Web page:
As the discussion below illustrates, there is tax logic to the rule that there must be a separate IRA reporting form prepared on a per IRA plan agreement basis rather than allowing the reporting entity to aggregate the information and then furnish one form.

For example, Jane Doe has her own traditional IRA and she has has also inherited her mom’s traditional IRA. There must be two also separate 5498 forms prepared for her. For income taxation purposes she does not aggregate her IRA with the inherited IRA from her mother.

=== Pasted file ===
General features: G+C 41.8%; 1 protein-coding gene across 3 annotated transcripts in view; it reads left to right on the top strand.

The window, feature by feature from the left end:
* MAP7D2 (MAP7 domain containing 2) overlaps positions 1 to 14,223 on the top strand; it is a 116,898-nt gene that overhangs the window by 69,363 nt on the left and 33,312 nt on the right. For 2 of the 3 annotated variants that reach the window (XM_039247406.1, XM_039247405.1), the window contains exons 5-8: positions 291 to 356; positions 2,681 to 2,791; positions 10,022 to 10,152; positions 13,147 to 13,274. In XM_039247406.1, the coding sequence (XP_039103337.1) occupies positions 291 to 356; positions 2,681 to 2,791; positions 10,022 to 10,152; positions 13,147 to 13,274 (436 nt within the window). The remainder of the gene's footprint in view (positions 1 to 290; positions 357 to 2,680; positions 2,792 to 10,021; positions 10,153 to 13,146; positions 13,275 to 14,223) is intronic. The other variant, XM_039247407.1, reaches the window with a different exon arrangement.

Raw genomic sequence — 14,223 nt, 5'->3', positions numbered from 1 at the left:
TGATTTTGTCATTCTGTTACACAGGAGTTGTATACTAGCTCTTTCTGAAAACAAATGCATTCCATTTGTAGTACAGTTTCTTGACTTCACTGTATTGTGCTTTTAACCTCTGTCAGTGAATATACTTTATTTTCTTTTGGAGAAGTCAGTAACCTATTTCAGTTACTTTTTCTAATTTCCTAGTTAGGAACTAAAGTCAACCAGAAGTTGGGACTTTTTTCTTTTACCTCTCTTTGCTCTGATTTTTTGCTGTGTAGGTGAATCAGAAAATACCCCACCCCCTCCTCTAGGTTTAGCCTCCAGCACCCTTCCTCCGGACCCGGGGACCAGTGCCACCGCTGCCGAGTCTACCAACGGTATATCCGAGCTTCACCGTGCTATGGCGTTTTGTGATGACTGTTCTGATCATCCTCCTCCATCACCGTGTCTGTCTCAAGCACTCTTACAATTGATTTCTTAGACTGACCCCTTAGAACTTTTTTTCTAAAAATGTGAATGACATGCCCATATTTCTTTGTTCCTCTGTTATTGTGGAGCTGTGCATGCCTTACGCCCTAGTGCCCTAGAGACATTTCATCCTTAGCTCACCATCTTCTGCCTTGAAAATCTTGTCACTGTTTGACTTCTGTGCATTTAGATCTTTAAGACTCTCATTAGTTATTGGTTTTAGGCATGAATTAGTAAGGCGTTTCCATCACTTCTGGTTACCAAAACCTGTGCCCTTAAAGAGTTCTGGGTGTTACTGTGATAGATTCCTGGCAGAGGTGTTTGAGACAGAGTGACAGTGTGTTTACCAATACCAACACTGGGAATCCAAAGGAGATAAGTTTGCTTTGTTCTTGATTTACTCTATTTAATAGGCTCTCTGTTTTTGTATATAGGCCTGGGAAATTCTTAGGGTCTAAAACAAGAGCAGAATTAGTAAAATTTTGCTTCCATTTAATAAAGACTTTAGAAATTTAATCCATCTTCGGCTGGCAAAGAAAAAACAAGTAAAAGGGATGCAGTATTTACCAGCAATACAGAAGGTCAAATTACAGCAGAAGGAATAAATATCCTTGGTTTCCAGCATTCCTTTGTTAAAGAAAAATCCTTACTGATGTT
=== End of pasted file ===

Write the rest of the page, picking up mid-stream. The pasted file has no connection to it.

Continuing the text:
Preparation of a combined Form 5498 is a violation of IRS requirements. The IRS has the authority to assess a fine of $50 for each incorrect form and $50 for each missed form. Remember, the fines are doubled in the sense that one form goes to the IRS and one copy to the individual. Most likely the processor in its contract tries to have the IRA custodian be liable for this type of mistake. It’s CWF opinion that if the processor has written its software to not comply, it should be liable for any IRS fines.

What tax harm is being caused by such impermissible aggregation?

A person must do separate tax calculations for distributions from personal IRAs and inherited IRAs. This capability is lost if the data is aggregated.